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‘Big Bang’ Bucks: Inside The Mega-Money Of CBS’ Hit Show

‘Big Bang’ Bucks: Inside The Mega-Money Of CBS’ Hit Show

Take a look at the highest-paid TV actors and actresses, and you’ll realize many of the top-earners have something in common: They are all stars on CBS’ The Big Bang Theorythe highest-rated series on television.

Since season 8, Jim Parsons, Kaley Cuoco, Johnny Galecki, Simon Helberg and Kunal Nayyar have each earned $1 million per episode of the show. For the most recent season, season 10, this added up to $24 million. On top of that, each star earns a percentage of the show’s profits–and will continue to do so long after The Big Bang Theory goes off air.

Other than the stars of Friends, who also earned $1 million per episode in the final seasons, this kind of money is unprecedented on TV and a far cry from the five-figures per episode the core cast received for the first couple of seasons. In total, their salaries from the 12 seasons for which they are currently under contract will add up to north of $130 million.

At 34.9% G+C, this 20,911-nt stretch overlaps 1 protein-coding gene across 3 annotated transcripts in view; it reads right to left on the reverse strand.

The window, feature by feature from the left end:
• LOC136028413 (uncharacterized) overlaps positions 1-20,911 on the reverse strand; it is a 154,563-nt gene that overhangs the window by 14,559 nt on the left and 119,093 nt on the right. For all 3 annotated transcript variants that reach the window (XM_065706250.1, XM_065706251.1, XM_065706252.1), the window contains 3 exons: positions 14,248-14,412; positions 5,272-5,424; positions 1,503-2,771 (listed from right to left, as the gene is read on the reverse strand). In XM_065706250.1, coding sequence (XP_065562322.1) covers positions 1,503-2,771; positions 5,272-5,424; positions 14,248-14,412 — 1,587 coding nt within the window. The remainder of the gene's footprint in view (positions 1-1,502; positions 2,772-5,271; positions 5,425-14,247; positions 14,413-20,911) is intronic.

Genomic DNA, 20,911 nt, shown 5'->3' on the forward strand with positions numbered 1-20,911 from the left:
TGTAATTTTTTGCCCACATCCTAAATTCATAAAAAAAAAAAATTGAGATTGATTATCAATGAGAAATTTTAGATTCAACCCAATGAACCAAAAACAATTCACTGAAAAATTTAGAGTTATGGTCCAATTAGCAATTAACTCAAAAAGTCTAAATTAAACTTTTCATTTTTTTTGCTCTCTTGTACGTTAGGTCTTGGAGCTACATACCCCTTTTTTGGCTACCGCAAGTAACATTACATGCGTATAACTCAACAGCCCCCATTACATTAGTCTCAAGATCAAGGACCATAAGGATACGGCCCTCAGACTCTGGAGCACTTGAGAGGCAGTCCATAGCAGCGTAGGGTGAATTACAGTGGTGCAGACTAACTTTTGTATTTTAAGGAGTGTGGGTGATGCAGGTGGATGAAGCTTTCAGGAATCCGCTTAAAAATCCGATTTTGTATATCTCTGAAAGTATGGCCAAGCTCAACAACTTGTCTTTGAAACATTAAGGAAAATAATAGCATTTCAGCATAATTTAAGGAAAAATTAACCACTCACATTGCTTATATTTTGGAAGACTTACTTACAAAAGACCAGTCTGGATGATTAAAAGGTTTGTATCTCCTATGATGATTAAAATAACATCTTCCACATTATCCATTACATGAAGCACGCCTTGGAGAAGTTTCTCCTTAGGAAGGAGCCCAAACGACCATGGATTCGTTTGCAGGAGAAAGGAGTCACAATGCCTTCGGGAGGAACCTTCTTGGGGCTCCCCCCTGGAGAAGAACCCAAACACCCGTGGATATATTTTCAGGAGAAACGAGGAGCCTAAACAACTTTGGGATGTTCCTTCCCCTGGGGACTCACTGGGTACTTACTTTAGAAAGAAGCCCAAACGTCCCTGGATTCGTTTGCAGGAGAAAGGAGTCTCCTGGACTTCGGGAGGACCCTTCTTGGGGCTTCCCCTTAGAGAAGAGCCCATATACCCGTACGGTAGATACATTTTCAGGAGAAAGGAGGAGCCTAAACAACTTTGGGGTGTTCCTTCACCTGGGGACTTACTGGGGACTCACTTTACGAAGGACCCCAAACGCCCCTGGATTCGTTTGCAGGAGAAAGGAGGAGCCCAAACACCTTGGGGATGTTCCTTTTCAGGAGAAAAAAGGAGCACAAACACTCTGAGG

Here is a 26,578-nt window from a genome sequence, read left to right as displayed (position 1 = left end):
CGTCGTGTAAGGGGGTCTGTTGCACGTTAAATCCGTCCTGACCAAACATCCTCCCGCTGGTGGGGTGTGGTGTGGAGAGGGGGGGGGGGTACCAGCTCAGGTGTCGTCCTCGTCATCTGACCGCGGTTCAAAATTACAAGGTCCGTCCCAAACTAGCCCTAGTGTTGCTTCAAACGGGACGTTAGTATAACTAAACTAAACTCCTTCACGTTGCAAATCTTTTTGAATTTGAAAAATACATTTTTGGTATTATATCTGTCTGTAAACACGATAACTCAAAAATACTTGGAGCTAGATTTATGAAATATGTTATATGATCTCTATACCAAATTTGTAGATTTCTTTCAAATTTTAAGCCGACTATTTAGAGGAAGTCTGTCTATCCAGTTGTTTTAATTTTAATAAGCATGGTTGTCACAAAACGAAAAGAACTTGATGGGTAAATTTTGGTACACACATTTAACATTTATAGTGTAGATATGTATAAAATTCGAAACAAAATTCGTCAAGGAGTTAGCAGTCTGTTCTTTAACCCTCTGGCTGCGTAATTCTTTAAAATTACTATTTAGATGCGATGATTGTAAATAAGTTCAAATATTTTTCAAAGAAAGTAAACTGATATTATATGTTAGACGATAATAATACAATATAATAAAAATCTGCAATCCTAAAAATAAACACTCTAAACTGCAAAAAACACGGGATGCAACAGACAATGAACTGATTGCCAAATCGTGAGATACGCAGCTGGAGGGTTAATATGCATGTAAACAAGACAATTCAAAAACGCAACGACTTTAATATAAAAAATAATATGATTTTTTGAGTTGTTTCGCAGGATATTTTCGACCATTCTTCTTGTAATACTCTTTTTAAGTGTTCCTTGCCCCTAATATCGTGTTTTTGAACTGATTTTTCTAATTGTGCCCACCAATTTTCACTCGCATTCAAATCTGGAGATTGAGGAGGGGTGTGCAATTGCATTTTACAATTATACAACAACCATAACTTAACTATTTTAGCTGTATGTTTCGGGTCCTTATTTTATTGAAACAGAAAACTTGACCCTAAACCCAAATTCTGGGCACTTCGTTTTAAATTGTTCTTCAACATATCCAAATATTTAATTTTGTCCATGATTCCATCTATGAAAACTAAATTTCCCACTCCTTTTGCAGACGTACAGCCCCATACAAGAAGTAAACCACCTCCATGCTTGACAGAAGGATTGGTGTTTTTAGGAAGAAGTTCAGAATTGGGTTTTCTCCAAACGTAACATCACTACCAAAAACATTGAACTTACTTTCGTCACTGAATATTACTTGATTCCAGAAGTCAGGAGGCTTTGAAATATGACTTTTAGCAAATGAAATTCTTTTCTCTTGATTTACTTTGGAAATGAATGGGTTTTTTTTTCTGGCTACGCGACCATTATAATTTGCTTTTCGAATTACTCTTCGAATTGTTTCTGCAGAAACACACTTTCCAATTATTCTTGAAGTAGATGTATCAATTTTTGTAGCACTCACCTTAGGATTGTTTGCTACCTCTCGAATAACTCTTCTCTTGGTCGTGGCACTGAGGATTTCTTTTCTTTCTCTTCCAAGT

Why such a big payday? It mainly has to do with the show’s success, both live and in syndication, which translates into a lot money for CBS and production company Warner Bros. Thanks to a winning combination of quirky writing that is smart, yet easy to understand, and a cast of lovable geeks, the show has enjoyed season after season as the number one show on broadcast, averaging 18.99 million total viewers last season. These steady, high ratings are nearly guaranteed: Because the show has not yet been sold to a streaming service, people must tune in live on CBS or to reruns on TBS to get their Big Bang fix.

“It’s a show that transcends generations; it’s a mood changer, period,” says Deb Bradley, Strategic Advisor to the CEO Magid and a former executive at TBS, where The Big Bang Theory is syndicated. She adds that the show came around at the right time, just before the rise of streaming. “Big Bang Theory  is one of the last TV shows of it’s kind, from a time when there wasn’t as much choice and original content…. It’s so hard to get through the noise, you can’t replicate Big Bang Theory now.”


Read more from Forbes here.

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